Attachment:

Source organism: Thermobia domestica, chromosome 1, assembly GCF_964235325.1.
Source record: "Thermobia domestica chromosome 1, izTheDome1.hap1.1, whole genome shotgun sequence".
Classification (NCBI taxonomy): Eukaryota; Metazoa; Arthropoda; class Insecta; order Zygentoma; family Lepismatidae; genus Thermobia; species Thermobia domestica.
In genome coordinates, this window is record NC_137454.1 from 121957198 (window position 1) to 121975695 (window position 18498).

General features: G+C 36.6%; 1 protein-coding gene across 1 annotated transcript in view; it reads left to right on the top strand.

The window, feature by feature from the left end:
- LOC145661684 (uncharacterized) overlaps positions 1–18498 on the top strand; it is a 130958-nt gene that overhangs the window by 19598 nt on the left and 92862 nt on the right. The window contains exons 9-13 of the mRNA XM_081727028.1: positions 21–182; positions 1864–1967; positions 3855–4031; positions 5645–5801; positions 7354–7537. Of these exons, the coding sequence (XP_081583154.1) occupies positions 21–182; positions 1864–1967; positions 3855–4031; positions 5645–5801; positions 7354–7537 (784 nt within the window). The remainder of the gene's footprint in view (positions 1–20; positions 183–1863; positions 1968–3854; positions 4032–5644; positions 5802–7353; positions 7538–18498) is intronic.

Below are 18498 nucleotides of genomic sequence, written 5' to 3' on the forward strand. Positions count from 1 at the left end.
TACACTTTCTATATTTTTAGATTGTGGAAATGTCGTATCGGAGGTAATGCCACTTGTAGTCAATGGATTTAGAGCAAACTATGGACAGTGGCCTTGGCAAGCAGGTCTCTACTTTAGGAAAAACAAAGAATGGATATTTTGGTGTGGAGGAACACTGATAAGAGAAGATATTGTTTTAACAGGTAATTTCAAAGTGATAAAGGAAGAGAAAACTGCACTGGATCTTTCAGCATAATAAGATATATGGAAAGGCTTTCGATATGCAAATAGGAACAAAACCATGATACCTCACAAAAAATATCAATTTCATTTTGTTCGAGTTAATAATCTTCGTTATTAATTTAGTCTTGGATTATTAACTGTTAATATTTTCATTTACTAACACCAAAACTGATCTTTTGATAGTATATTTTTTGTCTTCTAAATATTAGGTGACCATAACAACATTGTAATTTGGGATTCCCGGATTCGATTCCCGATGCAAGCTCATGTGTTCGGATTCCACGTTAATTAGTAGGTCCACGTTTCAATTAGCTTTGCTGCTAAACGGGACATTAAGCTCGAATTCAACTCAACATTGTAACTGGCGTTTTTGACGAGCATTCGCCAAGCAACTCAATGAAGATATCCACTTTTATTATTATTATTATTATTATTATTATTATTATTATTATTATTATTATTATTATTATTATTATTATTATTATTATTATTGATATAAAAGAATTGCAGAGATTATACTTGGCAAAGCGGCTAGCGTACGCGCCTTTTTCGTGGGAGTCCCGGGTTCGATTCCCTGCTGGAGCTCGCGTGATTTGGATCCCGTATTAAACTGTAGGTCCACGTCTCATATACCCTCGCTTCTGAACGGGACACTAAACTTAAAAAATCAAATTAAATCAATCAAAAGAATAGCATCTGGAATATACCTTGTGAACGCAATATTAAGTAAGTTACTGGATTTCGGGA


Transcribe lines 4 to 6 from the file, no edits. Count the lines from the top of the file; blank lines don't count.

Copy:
In genome coordinates, this window is record NC_137454.1 from 121957198 (window position 1) to 121975695 (window position 18498).

General features: G+C 36.6%; 1 protein-coding gene across 1 annotated transcript in view; it reads left to right on the top strand.

The window, feature by feature from the left end: